Stock markets, globally, are interestingly poised. Fears of a likely US recession have led to sharp corrections in markets; but hopes of a lower-than-expected growth slowdown are triggering fresh buying. The heightened volatility in the market indicates that the trend is unclear. The biggest unknown in the market now is that we don’t know how intense the ongoing global growth slowdown would be. It is probable that the US might tip into a recession. It is also probable that the Fed might succeed in engineering a soft-landing for the US economy. What should investors do in these uncertain times?
Undoubtedly, the strongest headwind for the global economy and equity markets is the surging inflation, particularly in the developed markets (DMs). US inflation is at a 41-year high and has been rising steadily: 8.3 per cent in April, 8.6 per cent May and 9.1 per cent in June. Inflation in the UK is 9.1 per cent in June and in Euro Zone inflation is at 8.6 %. Central banks are tightening monetary policy; bond yields are rising and growth is slowing down. Dollar – the safest asset class during uncertain times – is surging (Dollar index is above 108) and most currencies are depreciating against the dollar.
Has equity markets discounted a US recession?
US tipping into recession by end 2022 or early 2023 is bad news for the global economy. If the $25 trillion US economy tips into recession, global growth will be impacted. Global trade, too, will be impacted adversely affecting exports from emerging markets (EMs) like India. Equity markets are discounting these concerns. S&P 500 has corrected around 20 percent from the peak. Nifty corrected around 18 percent from the peak. Have the markets discounted a US recession? Partly, ‘yes’. But, have the markets discounted a severe US recession? The answer is ‘no’. A severe US recession, along with the ongoing slowdown in China and Europe, can severely impact global growth and corporate earnings, which is not yet reflected in global equity prices.
That said, our base case is a soft landing for the US economy. Even if the worst case scenario of a US recession materialises, it is likely to be mild rather than severe. US economic growth continues to be strong and unemployment is surprisingly low at 3.6 per cent. Therefore, Jerome Powel in 2022 stands a good chance of doing what Allen Greenspan did in 1994: raising rates without tipping the economy into a recession.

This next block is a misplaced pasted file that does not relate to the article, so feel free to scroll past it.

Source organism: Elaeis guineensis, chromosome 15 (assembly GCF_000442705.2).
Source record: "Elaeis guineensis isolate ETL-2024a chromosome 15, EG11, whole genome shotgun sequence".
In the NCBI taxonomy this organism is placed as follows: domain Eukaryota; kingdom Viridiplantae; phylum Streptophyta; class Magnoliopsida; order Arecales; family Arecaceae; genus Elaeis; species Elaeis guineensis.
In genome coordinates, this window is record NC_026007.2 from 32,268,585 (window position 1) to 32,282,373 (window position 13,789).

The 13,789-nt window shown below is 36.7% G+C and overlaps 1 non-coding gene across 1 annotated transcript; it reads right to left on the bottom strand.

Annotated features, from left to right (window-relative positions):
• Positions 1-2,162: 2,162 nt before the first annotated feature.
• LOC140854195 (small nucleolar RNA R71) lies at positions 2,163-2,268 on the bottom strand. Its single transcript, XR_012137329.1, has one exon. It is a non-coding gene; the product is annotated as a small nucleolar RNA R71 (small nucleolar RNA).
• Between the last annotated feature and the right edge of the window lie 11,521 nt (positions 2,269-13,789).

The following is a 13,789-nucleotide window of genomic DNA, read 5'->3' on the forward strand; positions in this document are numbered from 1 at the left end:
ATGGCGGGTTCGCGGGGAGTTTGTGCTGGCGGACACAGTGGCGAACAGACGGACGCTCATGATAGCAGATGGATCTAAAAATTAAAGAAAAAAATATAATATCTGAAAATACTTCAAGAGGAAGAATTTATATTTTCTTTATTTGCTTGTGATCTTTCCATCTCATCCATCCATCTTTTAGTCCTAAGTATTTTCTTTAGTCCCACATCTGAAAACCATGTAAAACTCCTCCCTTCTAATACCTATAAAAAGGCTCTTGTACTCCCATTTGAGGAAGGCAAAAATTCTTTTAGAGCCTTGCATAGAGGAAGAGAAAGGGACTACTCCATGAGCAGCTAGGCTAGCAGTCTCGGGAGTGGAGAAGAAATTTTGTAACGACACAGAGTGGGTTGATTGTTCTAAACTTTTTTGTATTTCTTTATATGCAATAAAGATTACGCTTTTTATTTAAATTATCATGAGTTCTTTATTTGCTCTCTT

A mild US recession is good for India
CPI inflation in India, though higher than RBI’s upper band, is lower than inflation in the DMs. More important, inflation is trending down, though mildly. CPI inflation has declined from 7.79 per cent in April to 7.04 per cent in May to 7.01 percent in June. This downward trend can sustain, given the recent sharp decline in commodity prices. But inflation will remain elevated till December 2022 and decline thereafter.
The decline in commodity prices from their recent peaks has been sharp: crude is down 30 per cent; aluminium by 36 per cent, copper by 21 per cent and steel by 19 per cent (as on 16th July). Crude palm oil price is at a 1-year low and soyabean oil is at 23-month low. If the US goes into a mild recession, crude prices will decline further. Citibank has projected Brent crude at around $ 60 if US tips into recession, say, by the end of 2022. Such a sharp crash in crude would be a blessing in disguise for India. Indian economy had bounced back smartly after every US recession.
First published in Economic Times